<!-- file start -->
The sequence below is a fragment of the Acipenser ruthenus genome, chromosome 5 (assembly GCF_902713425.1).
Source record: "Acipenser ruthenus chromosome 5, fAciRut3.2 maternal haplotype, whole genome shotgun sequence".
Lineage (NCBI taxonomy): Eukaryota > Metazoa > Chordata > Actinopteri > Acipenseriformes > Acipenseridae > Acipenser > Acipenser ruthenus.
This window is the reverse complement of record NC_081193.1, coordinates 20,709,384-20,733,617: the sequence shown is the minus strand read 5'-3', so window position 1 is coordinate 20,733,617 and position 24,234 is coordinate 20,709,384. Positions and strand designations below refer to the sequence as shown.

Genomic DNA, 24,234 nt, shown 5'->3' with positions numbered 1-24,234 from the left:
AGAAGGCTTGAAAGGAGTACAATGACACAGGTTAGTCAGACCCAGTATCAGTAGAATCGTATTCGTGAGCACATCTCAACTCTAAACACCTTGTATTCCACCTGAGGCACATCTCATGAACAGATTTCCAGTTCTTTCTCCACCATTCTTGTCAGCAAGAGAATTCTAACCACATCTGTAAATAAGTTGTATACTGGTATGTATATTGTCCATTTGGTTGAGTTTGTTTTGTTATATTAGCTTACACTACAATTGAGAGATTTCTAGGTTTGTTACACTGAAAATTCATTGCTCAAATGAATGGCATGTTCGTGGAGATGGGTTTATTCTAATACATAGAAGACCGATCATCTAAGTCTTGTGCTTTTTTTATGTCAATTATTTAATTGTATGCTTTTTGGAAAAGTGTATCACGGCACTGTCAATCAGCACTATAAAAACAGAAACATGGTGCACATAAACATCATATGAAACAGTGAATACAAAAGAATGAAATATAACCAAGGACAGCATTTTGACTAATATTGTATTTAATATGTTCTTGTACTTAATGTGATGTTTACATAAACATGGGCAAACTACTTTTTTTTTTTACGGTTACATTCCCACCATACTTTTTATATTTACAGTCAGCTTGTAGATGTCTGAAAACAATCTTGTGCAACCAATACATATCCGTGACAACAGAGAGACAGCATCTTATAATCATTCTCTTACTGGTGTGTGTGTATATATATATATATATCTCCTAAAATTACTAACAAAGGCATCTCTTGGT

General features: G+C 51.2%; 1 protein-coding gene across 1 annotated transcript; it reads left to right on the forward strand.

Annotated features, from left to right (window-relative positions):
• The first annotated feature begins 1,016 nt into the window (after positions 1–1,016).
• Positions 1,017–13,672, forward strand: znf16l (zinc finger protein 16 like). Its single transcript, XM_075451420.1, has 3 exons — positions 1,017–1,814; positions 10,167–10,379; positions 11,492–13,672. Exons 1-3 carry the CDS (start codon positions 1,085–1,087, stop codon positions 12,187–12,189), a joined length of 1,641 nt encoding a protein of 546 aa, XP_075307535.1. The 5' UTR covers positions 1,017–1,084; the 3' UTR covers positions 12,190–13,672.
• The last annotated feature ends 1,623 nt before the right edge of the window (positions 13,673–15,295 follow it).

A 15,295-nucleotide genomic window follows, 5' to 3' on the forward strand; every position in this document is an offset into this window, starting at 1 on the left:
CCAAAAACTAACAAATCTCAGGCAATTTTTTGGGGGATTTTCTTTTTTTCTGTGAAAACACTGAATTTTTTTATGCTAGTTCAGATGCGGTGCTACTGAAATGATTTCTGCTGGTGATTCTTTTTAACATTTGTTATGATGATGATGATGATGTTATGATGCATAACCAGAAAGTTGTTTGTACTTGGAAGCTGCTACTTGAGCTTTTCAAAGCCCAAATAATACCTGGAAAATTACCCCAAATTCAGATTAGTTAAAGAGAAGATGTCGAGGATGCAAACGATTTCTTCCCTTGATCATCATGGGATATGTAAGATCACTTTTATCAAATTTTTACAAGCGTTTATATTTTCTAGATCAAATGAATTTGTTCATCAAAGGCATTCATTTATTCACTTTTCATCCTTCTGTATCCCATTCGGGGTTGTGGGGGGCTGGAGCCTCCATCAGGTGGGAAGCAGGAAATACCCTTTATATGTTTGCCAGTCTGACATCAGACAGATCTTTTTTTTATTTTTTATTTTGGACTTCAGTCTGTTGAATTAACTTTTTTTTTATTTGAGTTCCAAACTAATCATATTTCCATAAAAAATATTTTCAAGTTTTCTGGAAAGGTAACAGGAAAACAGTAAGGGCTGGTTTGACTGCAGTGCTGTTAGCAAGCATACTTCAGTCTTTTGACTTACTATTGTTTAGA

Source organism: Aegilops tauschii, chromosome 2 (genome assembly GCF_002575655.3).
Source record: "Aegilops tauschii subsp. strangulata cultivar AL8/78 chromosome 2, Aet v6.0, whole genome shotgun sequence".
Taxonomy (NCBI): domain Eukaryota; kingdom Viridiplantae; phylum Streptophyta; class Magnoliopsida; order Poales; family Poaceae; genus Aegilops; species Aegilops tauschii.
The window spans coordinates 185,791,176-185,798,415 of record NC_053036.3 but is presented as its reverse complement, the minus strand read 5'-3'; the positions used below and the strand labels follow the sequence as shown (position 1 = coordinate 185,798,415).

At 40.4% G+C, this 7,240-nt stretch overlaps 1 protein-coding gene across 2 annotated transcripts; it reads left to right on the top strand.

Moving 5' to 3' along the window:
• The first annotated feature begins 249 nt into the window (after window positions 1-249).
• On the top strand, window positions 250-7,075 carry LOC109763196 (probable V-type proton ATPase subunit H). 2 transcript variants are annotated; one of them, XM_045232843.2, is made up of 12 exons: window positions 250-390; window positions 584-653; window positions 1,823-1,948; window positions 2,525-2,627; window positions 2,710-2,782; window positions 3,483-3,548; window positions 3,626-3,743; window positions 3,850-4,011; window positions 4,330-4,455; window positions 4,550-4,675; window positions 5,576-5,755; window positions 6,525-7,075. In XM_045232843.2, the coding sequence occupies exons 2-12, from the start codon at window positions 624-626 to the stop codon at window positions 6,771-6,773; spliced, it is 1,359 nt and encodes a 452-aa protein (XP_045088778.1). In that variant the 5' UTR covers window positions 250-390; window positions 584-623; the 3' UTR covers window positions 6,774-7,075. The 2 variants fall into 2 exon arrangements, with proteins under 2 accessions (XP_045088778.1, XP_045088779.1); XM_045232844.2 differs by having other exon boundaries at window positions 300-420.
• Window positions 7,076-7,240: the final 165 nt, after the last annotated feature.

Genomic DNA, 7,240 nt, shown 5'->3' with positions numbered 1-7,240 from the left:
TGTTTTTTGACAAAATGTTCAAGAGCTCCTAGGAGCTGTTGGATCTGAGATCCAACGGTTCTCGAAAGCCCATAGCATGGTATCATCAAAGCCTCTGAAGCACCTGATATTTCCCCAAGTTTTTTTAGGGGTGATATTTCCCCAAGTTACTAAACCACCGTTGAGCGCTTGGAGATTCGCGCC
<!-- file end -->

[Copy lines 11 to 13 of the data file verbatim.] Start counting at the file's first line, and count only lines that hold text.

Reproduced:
• The last annotated feature ends 1,623 nt before the right edge of the window (positions 13,673–15,295 follow it).

A 15,295-nucleotide genomic window follows, 5' to 3' on the forward strand; every position in this document is an offset into this window, starting at 1 on the left:
CCAAAAACTAACAAATCTCAGGCAATTTTTTGGGGGATTTTCTTTTTTTCTGTGAAAACACTGAATTTTTTTATGCTAGTTCAGATGCGGTGCTACTGAAATGATTTCTGCTGGTGATTCTTTTTAACATTTGTTATGATGATGATGATGATGTTATGATGCATAACCAGAAAGTTGTTTGTACTTGGAAGCTGCTACTTGAGCTTTTCAAAGCCCAAATAATACCTGGAAAATTACCCCAAATTCAGATTAGTTAAAGAGAAGATGTCGAGGATGCAAACGATTTCTTCCCTTGATCATCATGGGATATGTAAGATCACTTTTATCAAATTTTTACAAGCGTTTATATTTTCTAGATCAAATGAATTTGTTCATCAAAGGCATTCATTTATTCACTTTTCATCCTTCTGTATCCCATTCGGGGTTGTGGGGGGCTGGAGCCTCCATCAGGTGGGAAGCAGGAAATACCCTTTATATGTTTGCCAGTCTGACATCAGACAGATCTTTTTTTTATTTTTTATTTTGGACTTCAGTCTGTTGAATTAACTTTTTTTTTATTTGAGTTCCAAACTAATCATATTTCCATAAAAAATATTTTCAAGTTTTCTGGAAAGGTAACAGGAAAACAGTAAGGGCTGGTTTGACTGCAGTGCTGTTAGCAAGCATACTTCAGTCTTTTGACTTACTATTGTTTAGA